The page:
• GAIN trades meaningful equities volume in its City Index business, and INTL is one of the leading market makers of foreign equities. Of GAIN’s top 100 equities INTL is a market maker for 45 of them, so GAIN would immediately deal with INTL as a market maker, and INTL would get to take a market maker spread on GAIN's flows, which GAIN does not take as a standalone firm.
  • GAIN has a very efficient digital on-ramp for smaller customers, and INTL thinks they can deploy that on-ramp through its businesses and make that on-ramp even more frictionless and more attractive to customers, thereby enabling them to attract more volume and more customers.
  • INTL’s CEO described the regulatory capital synergies as follows: “We are sitting with significant excess capital in some of our operating subsidiaries, particularly in London. And we will merge the GAIN entity in there and make better use of that capital. And there's also just some obvious synergies when you merge two businesses, you don't need two buffers and things just kind of work better that way. Also, obviously, on the FCM side, we will just be merging that FCM into our FCM, and we have sufficient capital to carry that business. So in both instances, we can release a lot of capital – a lot of the GAIN Capital out of their transaction and just better utilize the capital we have.  We think this will amount to around $100 million, and we think this will be executed on very quickly because we just need to merge the FCM in. And in fact, in London, that will just operate as a subsidiary of our London business, and we'll get that capital relief immediately. I suspect there's more capital we can extract out of the business longer term. We've chosen not to build that in.”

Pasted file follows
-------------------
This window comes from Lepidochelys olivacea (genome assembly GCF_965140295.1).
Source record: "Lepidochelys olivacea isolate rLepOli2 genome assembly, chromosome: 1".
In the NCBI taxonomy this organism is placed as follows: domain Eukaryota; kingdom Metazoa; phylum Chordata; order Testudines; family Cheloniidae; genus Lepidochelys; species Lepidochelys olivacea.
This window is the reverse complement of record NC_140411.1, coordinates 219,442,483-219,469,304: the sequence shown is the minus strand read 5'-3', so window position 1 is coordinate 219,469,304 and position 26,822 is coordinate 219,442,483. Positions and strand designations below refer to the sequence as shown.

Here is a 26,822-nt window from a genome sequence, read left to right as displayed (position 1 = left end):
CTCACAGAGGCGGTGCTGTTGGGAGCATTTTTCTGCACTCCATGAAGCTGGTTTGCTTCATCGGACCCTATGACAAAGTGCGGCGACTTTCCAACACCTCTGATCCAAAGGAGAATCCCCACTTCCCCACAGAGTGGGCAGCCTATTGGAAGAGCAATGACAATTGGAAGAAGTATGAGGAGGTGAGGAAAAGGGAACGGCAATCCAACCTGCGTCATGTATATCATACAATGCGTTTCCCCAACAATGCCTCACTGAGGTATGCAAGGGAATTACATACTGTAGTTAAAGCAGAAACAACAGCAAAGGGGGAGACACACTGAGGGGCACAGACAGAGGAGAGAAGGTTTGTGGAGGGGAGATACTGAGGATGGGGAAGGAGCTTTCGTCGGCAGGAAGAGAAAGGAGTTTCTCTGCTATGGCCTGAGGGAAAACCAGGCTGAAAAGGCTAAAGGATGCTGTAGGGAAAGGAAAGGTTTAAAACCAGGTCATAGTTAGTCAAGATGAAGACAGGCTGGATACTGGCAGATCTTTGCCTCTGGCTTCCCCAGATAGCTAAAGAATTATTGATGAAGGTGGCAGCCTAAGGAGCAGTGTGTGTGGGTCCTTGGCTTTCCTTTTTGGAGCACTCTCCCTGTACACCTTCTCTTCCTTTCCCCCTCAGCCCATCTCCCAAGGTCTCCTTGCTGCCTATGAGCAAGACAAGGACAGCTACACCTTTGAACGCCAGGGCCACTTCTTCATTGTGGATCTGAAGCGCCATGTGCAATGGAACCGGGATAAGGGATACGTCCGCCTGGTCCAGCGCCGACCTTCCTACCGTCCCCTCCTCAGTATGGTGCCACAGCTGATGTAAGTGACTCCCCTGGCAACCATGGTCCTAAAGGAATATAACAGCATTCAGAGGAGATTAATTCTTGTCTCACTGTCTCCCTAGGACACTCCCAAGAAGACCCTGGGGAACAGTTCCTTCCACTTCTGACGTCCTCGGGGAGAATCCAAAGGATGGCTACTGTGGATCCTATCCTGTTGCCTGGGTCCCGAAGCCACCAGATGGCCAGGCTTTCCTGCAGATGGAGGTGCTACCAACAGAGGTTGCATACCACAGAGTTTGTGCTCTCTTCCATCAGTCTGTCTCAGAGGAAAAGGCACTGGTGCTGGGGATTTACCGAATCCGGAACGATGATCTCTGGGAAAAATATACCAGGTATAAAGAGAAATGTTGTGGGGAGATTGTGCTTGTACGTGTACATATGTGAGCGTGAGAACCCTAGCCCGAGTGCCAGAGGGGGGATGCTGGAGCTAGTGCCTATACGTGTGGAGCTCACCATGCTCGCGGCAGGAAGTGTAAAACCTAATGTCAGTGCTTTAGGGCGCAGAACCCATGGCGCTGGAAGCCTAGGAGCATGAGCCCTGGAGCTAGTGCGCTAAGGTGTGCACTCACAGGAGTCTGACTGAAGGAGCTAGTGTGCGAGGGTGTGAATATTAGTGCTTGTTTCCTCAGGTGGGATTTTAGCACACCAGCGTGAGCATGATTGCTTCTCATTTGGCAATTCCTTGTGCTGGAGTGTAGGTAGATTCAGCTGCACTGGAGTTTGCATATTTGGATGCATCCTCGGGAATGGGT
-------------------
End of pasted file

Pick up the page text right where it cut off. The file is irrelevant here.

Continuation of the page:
Merger Consideration

Following strong recent performance, INTL’s total merger consideration is less than the sum of Gain’s April 30 Cash and cash equivalents + Receivables from brokers, so the Enterprise Value is actually now negative:

INTL Offer

   

Offer Value of Equity

$236,200,000

 

(+) Converts Due 2022

  $92,000,000

 

(-) Cash and equivalents

-$305,302,000

March 31 + April increase in tangible book value

(-) Net receivables from brokers

  -$47,158,000

Represent GAIN’s cash, on deposit with brokers

(+) Income tax payable

  $11,818,000

Reduces cash balance due to tax payable

Enterprise Value

  -$12,442,000

 

 

INTL’s offer gives no credit for GAIN’s cash or “Receivables from brokers,” which represent Gain’s cash, simply on deposit with brokers to cover their hedge positions.  As Gain's CFO said on an earnings conference call, “So it's still our cash; it's obviously just not in our bank account.  It's covering our hedge positions.”  For that quote from Nigel Rose (CFO), see: https://seekingalpha.com/article/4256958-gain-capital-holdings-inc-gcap-ceo-glenn-stevens-on-q1-2019-results-earnings-call-transcript?part=single

 

Even if you exclude Gain’s net “Receivables from brokers” and treat them as worth $0 (which INTL might try to argue, even though they are worth $47.2 million), INTL’s offer represents an Enterprise Value of $34.7 million:

INTL Offer

   

Offer Value of Equity

$236,200,000

 

(+) Converts Due 2022

  $92,000,000

 

(-) Cash and equivalents

-$305,302,000

 

(+) Income tax payable

  $11,818,000

 

Enterprise Value